Buzzer-beaters? We’ve seen a few.
Azuolas Tubelis, unguarded, banks in a layup to beat Arizona State.
Nico Mannion, sprinting full court, sinks a running hook shot to overcome Pepperdine.
Kadeem Allen, coast to coast, wins a Hawaiian luau against Michigan State.
The problem is, none of those rare (and becoming more rare) great escapes led to much. Mannion and Allen performed their heroics in November. Tubelis’ winner came against a Sun Devils team that had gone 39 days without a victory.
In Sean Miller’s 12 years on the job, a signature buzzer-beating shot has escaped Arizona. Jamelle Horne missed a 3-pointer that would’ve sent Arizona to the 2011 Final Four. Nick Johnson, bless him, couldn’t get off a shot in a still-painful 2014 Elite Eight loss to Wisconsin.
Allonzo Trier’s win-it-all 3-ball in the final second of the 2017 Sweet 16 bounced away. Season over far too soon.
Isn’t it time? Don’t the basketball gods owe one to the Wildcats?
The pain from Saturday’s 63-61 loss to Oregon lingers. Point guard James Akinjo slowly dribbled into a double team and, as the clock ticked away, he did not see Terrell Brown wide open on the right wing or Kerr Kriisa pop open in front of the UA bench.
The UA’s last-possession failures are like the lyrics of a Paul Simon song: The nearer your destination, the more you’re slip sliding away.
Perhaps the aforementioned basketball gods are getting back at Arizona, which between 1985-2005 won so many buzzer-beaters against big-time opponents that you could write a book about it.
Was it all X’s and O’s? Was it truly better coaching? Or was it, as Lute Olson once said, “big-time players make big-time plays”?
Here are five last-possession buzzer-beaters that helped to build Arizona into a center of elite basketball.
1986: Steve Kerr throws a 90-foot pass that is deflected and bounces to Craig McMillan, who scores at the buzzer to beat then-Pac-10 kingpin Oregon State 63-62 and change the trajectory of Arizona’s future. Olson said the Wildcats had practiced that play — including planning for a ricochet — almost every day.
1991: Olson calls a “one push” play, in which the point guard actually pushes power forward Sean Rooks, which gives space to pass and for Rooks to get open. He scores at the buzzer to beat Stanford at then-wild Maples Pavilion,78-76.
1992: Khalid Reeves sprints the length of the court in 4.5 seconds, beating Stanford in Maples Pavilion, 72-70. “We’ve practiced that play,” said UA assistant coach Jim Rosborough. “We knew Khalid could get there in under 5 seconds.”
1999: Against No. 3 Stanford, Jason Terry dribbles the last 10 seconds as four teammates hug the baseline and get out of the way. Terry doesn’t consider passing. He swishes an 8-footer to win the game, 79-78. UA fans storm the court, the last time they have done so.
2001: Against No. 1 Stanford, trailing 75-74 with 12 seconds left, Olson calls two timeouts and Stanford coach Mike Montgomery a third as both coaches shuffle X’s and O’s. Arizona has five appealing options: Gilbert Arenas, Jason Gardner, Loren Woods, Richard Jefferson or power forward Michael Wright. After Wright scores from 3 feet out at the buzzer to win it, Olson says: “I planned to go inside the whole way; I knew they wouldn’t get the ball out of Michael’s hands.”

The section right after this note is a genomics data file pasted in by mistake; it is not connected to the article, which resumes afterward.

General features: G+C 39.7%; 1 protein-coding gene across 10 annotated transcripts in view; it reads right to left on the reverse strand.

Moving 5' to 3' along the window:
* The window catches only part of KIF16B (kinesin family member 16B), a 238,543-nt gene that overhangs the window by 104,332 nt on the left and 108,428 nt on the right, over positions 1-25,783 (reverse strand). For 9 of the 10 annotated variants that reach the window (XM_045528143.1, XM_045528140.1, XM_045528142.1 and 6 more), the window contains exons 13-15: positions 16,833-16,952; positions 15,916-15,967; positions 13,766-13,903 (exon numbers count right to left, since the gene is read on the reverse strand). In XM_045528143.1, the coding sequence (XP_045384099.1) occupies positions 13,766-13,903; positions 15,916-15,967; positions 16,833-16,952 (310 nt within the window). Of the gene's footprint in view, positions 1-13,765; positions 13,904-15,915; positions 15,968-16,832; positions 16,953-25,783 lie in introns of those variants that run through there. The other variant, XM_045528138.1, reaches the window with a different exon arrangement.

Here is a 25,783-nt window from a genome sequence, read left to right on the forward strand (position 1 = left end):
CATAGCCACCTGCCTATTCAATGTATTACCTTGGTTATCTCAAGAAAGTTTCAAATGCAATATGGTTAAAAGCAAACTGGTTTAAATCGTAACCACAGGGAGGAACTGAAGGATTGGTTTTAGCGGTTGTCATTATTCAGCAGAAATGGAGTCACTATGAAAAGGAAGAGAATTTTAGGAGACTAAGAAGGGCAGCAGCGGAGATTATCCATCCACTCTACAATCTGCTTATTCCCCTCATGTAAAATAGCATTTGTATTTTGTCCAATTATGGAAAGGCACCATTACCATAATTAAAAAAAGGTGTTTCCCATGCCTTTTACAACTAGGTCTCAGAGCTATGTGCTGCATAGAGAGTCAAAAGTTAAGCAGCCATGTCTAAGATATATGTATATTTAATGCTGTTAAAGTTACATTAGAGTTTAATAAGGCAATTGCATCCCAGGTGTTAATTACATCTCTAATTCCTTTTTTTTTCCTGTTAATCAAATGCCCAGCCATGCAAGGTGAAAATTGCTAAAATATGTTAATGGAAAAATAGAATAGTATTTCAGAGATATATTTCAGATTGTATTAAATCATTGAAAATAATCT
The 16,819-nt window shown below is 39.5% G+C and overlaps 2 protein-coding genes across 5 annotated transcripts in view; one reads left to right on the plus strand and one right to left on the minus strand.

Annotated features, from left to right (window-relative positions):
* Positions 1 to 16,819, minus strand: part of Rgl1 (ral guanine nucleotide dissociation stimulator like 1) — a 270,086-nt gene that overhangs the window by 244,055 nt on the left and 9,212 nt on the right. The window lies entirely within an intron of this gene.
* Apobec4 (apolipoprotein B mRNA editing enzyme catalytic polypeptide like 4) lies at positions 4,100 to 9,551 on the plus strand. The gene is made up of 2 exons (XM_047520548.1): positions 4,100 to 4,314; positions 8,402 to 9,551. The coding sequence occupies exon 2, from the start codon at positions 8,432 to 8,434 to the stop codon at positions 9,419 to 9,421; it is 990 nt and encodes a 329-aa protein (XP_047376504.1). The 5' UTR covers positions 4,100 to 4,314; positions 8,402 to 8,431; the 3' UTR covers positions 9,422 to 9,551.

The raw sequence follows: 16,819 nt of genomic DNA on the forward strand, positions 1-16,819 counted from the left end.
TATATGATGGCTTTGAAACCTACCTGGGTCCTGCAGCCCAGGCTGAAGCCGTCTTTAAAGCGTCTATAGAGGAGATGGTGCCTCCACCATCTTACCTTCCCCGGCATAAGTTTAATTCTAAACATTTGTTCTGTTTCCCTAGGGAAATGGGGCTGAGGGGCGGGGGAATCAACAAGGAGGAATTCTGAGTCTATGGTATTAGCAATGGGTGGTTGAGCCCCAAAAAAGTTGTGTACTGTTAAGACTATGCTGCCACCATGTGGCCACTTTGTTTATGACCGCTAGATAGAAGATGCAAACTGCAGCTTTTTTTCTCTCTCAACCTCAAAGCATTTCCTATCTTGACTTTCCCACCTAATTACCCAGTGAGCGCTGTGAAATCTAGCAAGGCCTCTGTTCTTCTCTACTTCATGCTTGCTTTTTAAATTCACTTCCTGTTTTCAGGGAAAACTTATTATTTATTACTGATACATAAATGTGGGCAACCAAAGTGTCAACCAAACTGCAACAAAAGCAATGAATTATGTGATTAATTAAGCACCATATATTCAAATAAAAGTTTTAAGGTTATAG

There were many others: Miles Simon beat Oregon State at the wire and Cincinnati with a 50-foot shot. No one, however, stepped up in the last ticks of the clock more than Salim Stoudamire.
In the heat of the 2005 season, Stoudamire swished three buzzer-beaters: a 3-pointer to stun UCLA 73-70; a 12-footer to crush ASU’s upset hopes, 70-68; and a 15-footer to win a tense Sweet 16 game against Oklahoma State.
“I like to have a guy who has done it all the time,” Olson said after Stoudamire’s shot beat Oklahoma State. Who wouldn’t? “Salim was taking that last shot, period,” said Rosborough.
With a Stoudamire in its lineup, Arizona probably wouldn’t have frittered away last-possession chances to beat Colorado and Oregon over eight days. Salim, a senior in 2005, embraced the pressure.
Alas, the Wildcats haven’t had anyone like Stoudamire — a pure shooter with no fear — for 15 years. As with Sean Elliott, who was the first “Mr. Clutch” of many in the Olson years, it wasn’t an X or an O as much as it was the willpower of one.
Arizona is overdue to find a latter-day Mr. Willpower.
The most famous buzzer-beater in the early years of UA basketball was authored by Howard Abbott, a senior from Tucson High. He beat national power USC on a last-second 16-footer, Dec. 19, 1931, at Bear Down Gym.
If you’ve forgotten the feeling, this is what the Star’s Chuck Kinter wrote about Arizona’s historic buzzer-beater:
“With a thespian gesture that left the Trojans dumbfounded and a crowd of more than 1,000 in hysterics, Arizona came from behind to conquer the mighty monarchs of the Pacific Coast Conference. … In the time it takes to bat an eye, the Cats turned the disadvantage into victory.”
Abbott became something of a celebrity in Tucson; after graduation, he owned the Blue Moon Ballroom and often told the story of the famous night he beat USC with a last-second jumper.
The next time Arizona wins a big-game buzzer beater at McKale, or anywhere, the school might need a ballroom to stage a long-awaited celebration.
Contact sports columnist Greg Hansen at 520-573-4362 or email@example.com.
On Twitter: @ghansen711.